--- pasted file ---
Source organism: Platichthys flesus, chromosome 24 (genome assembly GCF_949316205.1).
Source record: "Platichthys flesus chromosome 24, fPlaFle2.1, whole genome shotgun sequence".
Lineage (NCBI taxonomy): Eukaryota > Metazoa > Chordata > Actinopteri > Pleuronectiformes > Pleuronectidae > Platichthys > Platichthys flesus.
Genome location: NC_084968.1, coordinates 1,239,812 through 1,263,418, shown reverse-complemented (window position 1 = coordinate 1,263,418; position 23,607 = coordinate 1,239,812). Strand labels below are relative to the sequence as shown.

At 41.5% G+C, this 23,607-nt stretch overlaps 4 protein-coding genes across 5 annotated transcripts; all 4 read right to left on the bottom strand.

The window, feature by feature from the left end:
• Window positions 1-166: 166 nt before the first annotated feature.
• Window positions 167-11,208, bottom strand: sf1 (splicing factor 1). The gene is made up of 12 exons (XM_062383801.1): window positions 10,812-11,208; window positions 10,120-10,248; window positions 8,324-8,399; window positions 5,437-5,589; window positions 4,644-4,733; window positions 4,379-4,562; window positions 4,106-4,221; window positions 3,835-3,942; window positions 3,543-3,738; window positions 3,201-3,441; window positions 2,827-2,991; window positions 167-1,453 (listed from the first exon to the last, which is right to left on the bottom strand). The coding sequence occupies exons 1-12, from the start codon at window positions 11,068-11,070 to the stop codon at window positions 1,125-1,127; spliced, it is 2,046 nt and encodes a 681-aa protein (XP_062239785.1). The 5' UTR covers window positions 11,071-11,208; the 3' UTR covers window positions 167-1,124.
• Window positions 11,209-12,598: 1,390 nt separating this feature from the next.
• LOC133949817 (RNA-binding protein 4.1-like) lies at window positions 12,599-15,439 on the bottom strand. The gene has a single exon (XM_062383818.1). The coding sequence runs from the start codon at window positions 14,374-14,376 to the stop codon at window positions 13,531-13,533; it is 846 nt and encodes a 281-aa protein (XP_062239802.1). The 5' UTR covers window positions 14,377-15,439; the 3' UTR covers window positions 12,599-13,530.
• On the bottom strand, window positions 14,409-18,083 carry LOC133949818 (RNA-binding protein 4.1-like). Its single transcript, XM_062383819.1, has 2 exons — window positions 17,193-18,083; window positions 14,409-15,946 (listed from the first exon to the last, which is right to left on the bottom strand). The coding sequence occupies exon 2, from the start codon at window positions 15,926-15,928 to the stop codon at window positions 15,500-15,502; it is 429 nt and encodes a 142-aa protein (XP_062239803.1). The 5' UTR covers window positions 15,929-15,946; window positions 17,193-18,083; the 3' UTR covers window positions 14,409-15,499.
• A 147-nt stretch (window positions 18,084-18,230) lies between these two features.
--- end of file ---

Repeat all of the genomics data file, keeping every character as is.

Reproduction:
Source organism: Platichthys flesus, chromosome 24 (genome assembly GCF_949316205.1).
Source record: "Platichthys flesus chromosome 24, fPlaFle2.1, whole genome shotgun sequence".
Lineage (NCBI taxonomy): Eukaryota > Metazoa > Chordata > Actinopteri > Pleuronectiformes > Pleuronectidae > Platichthys > Platichthys flesus.
Genome location: NC_084968.1, coordinates 1,239,812 through 1,263,418, shown reverse-complemented (window position 1 = coordinate 1,263,418; position 23,607 = coordinate 1,239,812). Strand labels below are relative to the sequence as shown.

At 41.5% G+C, this 23,607-nt stretch overlaps 4 protein-coding genes across 5 annotated transcripts; all 4 read right to left on the bottom strand.

The window, feature by feature from the left end:
• Window positions 1-166: 166 nt before the first annotated feature.
• Window positions 167-11,208, bottom strand: sf1 (splicing factor 1). The gene is made up of 12 exons (XM_062383801.1): window positions 10,812-11,208; window positions 10,120-10,248; window positions 8,324-8,399; window positions 5,437-5,589; window positions 4,644-4,733; window positions 4,379-4,562; window positions 4,106-4,221; window positions 3,835-3,942; window positions 3,543-3,738; window positions 3,201-3,441; window positions 2,827-2,991; window positions 167-1,453 (listed from the first exon to the last, which is right to left on the bottom strand). The coding sequence occupies exons 1-12, from the start codon at window positions 11,068-11,070 to the stop codon at window positions 1,125-1,127; spliced, it is 2,046 nt and encodes a 681-aa protein (XP_062239785.1). The 5' UTR covers window positions 11,071-11,208; the 3' UTR covers window positions 167-1,124.
• Window positions 11,209-12,598: 1,390 nt separating this feature from the next.
• LOC133949817 (RNA-binding protein 4.1-like) lies at window positions 12,599-15,439 on the bottom strand. The gene has a single exon (XM_062383818.1). The coding sequence runs from the start codon at window positions 14,374-14,376 to the stop codon at window positions 13,531-13,533; it is 846 nt and encodes a 281-aa protein (XP_062239802.1). The 5' UTR covers window positions 14,377-15,439; the 3' UTR covers window positions 12,599-13,530.
• On the bottom strand, window positions 14,409-18,083 carry LOC133949818 (RNA-binding protein 4.1-like). Its single transcript, XM_062383819.1, has 2 exons — window positions 17,193-18,083; window positions 14,409-15,946 (listed from the first exon to the last, which is right to left on the bottom strand). The coding sequence occupies exon 2, from the start codon at window positions 15,926-15,928 to the stop codon at window positions 15,500-15,502; it is 429 nt and encodes a 142-aa protein (XP_062239803.1). The 5' UTR covers window positions 15,929-15,946; window positions 17,193-18,083; the 3' UTR covers window positions 14,409-15,499.
• A 147-nt stretch (window positions 18,084-18,230) lies between these two features.